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Disclosure in the Coroner’s Court: Non adversarial? Not always…

06 July 2022

The inquisitorial process and the prohibition from apportioning blame in the Coroner's Court should, theoretically, lend itself to an uncontroversial disclosure system by comparison with more adversarial systems. However, this is often not the case. 


Historically, Coroners' disclosure requests were not enforceable, but the Coroners and Justice Act 2009 (“the Act”), and the accompanying Coroners (Inquest) Rules 2013 (“The Rules”), gave Coroners power to obtain disclosure and impose a fine not exceeding £1000, up to 51 weeks in prison, or both where requests are not complied with.

Individuals, corporates and public bodies are not obliged to disclose documents unless asked to do so by the Coroner, and disclosure to the Coroner can be resisted if it would not be required in civil proceedings, it is incompatible with an EU obligation or due to public interest immunity.

Although it is preferable to cooperate with disclosure requests where possible, the client’s commercial sensitivities should be considered, and where documents are disclosed to the Coroner, submissions should, if necessary, be made regarding onward disclosure.

Under the Rules, Coroners must provide documents they consider "relevant to the inquest" to Interested Persons (“IP”) but disclosure by the Coroner can be refused for certain reasons including where the Coroner considers it "irrelevant to the investigation".


The wide discretion afforded to the Coroner and the absence of a prescriptive disclosure process provides significant scope to challenge disclosure.

The recent case of HM Senior Coroner for West Sussex v Chief Constable of Sussex Police and others [2022]EWHC 215 (QB) considered documents relating to matters involving air accident investigations. Following an aircraft incident which resulted in 11 deaths, investigations were undertaken by the Air Accident Investigation Branch (“AAIB”) and the police. The pilot was charged with 11 counts of gross negligence manslaughter but he was acquitted at trial and the inquest resumed.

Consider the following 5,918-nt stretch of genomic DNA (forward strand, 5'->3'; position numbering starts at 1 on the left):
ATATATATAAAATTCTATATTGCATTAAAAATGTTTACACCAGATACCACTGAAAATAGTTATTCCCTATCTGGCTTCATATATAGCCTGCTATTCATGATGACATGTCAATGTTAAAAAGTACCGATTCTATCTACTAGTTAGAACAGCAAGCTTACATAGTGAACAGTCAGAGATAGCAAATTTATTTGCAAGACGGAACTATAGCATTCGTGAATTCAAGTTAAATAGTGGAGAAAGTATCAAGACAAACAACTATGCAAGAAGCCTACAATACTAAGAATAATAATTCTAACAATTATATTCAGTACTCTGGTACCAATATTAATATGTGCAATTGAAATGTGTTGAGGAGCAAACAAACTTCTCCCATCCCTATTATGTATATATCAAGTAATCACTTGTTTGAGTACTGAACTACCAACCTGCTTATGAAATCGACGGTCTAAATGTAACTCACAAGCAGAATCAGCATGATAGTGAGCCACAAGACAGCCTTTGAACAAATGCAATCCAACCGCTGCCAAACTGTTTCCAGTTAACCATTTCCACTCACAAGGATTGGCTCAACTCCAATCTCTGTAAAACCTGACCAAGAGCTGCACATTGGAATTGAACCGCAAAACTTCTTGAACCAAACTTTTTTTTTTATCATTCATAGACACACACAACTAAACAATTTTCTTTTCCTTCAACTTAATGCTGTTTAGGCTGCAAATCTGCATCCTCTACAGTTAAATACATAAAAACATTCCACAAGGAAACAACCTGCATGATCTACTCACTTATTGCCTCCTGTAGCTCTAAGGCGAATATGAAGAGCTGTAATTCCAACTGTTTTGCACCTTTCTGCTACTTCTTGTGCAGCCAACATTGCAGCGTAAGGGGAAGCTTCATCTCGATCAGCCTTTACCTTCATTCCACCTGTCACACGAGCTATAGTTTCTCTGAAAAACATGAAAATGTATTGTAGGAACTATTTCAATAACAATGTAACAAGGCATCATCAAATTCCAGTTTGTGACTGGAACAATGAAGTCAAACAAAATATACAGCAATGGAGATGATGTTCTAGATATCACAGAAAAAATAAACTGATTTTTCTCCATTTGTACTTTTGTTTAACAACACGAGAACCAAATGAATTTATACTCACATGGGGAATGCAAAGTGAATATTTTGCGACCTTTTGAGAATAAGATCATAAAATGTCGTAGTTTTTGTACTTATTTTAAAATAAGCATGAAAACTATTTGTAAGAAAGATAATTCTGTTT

Under domestic and EU law certain material cannot be disclosed for safety reasons. However, the Coroner sought some of this material in order to assess the AAIB's investigation, due to concerns that it was flawed.

The Coroner’s application was refused as it could discourage witnesses from assisting in investigations and it was noted that the inquest should not re-examine matters that have already been thoroughly investigated.

Relevance, which is determined by the Coroner and has implications for disclosure, will depend on scope and whether Article 2 ECHR is engaged.  In R (Morahan v HM Assistant Coroner for West London [2021] EWHC 1603 (Admin) the family of Ms Morahan, who died while on leave from a psychiatric unit, argued that, contrary to the Coroner's decision, the investigative duty arose under Article 2. The court considered that Article 2 was not engaged as there was no evidence of an arguable breach of a substantive duty by the state. The judgment sets out clear guidance in Article 2 cases, which will impact on the disclosure requirements going forwards, although this matter is due to be considered by the Court of Appeal this month.

There has been extensive commentary on R (on the application of Maughen) v HM Senior Coroner for Oxfordshire [2020] UKSC 46, which resulted in the standard of proof for conclusions of unlawful killing and suicide being lowered to the balance of probabilities. As a result, IPs may seek to “protect” their position, which may result in more submissions regarding disclosure and Coroners issuing more notices requesting documents, making the process more adversarial.


Coroners' decisions on disclosure may be challenged by judicial review but the higher courts are clear that, to allow Coroners freedom to undertake investigations in a fair and fearless manner, they will only intervene where absolutely necessary.

Recent cases call into question whether a more prescriptive disclosure system is appropriate, but this needs to be weighed against the value of the wide discretion afforded to the Coroner. Either way, as can be seen from the case law above, expert advice is crucial when managing the disclosure process.

DWF's Inquest Team, led by Legal 500 listed Inquest Lawyer Rebecca Connell, are able to support your organisation throughout the entire Inquest process- from disclosure issues & investigation, to representation at the Coroners Court and handling of any civil claims which may arise. 

For more information on our services, please contact: 
Rebecca Connell – Inquest lead: Rebecca.connell@dwf.law 
Rachel Jones – Partner and Head of Police, Care and Justice Team: Rachel.jones@dwf.law 

Further Reading